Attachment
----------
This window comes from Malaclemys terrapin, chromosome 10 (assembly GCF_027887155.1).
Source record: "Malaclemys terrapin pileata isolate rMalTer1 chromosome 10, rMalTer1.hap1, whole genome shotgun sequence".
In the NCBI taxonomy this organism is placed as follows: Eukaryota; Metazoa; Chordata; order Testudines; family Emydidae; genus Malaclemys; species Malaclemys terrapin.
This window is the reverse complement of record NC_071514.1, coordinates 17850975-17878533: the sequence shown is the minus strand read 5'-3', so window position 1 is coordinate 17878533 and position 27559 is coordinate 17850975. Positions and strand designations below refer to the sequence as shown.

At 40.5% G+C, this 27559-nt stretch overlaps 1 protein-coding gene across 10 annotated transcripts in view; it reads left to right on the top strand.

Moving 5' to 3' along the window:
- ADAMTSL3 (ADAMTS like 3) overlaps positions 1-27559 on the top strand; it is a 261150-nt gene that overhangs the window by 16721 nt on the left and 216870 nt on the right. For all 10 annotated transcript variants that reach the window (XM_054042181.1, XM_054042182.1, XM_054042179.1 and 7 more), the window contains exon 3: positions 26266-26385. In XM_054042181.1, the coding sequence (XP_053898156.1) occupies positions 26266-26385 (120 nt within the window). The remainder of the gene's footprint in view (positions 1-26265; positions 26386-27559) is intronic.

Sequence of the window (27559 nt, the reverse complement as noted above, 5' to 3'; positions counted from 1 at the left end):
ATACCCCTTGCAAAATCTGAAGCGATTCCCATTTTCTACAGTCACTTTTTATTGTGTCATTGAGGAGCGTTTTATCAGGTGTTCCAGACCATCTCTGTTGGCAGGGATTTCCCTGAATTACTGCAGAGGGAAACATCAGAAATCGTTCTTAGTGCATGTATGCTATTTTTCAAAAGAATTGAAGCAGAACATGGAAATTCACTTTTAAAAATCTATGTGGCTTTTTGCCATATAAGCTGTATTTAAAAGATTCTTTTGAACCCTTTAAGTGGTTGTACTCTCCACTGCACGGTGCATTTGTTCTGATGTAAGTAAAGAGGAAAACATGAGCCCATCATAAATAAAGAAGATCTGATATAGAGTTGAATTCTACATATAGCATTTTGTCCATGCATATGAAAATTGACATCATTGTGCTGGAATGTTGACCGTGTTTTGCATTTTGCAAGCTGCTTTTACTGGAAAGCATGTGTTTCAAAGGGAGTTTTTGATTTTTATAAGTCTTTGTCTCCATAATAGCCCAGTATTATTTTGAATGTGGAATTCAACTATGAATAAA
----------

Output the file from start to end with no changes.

This window comes from Malaclemys terrapin, chromosome 10 (assembly GCF_027887155.1).
Source record: "Malaclemys terrapin pileata isolate rMalTer1 chromosome 10, rMalTer1.hap1, whole genome shotgun sequence".
In the NCBI taxonomy this organism is placed as follows: Eukaryota; Metazoa; Chordata; order Testudines; family Emydidae; genus Malaclemys; species Malaclemys terrapin.
This window is the reverse complement of record NC_071514.1, coordinates 17850975-17878533: the sequence shown is the minus strand read 5'-3', so window position 1 is coordinate 17878533 and position 27559 is coordinate 17850975. Positions and strand designations below refer to the sequence as shown.

At 40.5% G+C, this 27559-nt stretch overlaps 1 protein-coding gene across 10 annotated transcripts in view; it reads left to right on the top strand.

Moving 5' to 3' along the window:
- ADAMTSL3 (ADAMTS like 3) overlaps positions 1-27559 on the top strand; it is a 261150-nt gene that overhangs the window by 16721 nt on the left and 216870 nt on the right. For all 10 annotated transcript variants that reach the window (XM_054042181.1, XM_054042182.1, XM_054042179.1 and 7 more), the window contains exon 3: positions 26266-26385. In XM_054042181.1, the coding sequence (XP_053898156.1) occupies positions 26266-26385 (120 nt within the window). The remainder of the gene's footprint in view (positions 1-26265; positions 26386-27559) is intronic.

Sequence of the window (27559 nt, the reverse complement as noted above, 5' to 3'; positions counted from 1 at the left end):
ATACCCCTTGCAAAATCTGAAGCGATTCCCATTTTCTACAGTCACTTTTTATTGTGTCATTGAGGAGCGTTTTATCAGGTGTTCCAGACCATCTCTGTTGGCAGGGATTTCCCTGAATTACTGCAGAGGGAAACATCAGAAATCGTTCTTAGTGCATGTATGCTATTTTTCAAAAGAATTGAAGCAGAACATGGAAATTCACTTTTAAAAATCTATGTGGCTTTTTGCCATATAAGCTGTATTTAAAAGATTCTTTTGAACCCTTTAAGTGGTTGTACTCTCCACTGCACGGTGCATTTGTTCTGATGTAAGTAAAGAGGAAAACATGAGCCCATCATAAATAAAGAAGATCTGATATAGAGTTGAATTCTACATATAGCATTTTGTCCATGCATATGAAAATTGACATCATTGTGCTGGAATGTTGACCGTGTTTTGCATTTTGCAAGCTGCTTTTACTGGAAAGCATGTGTTTCAAAGGGAGTTTTTGATTTTTATAAGTCTTTGTCTCCATAATAGCCCAGTATTATTTTGAATGTGGAATTCAACTATGAATAAA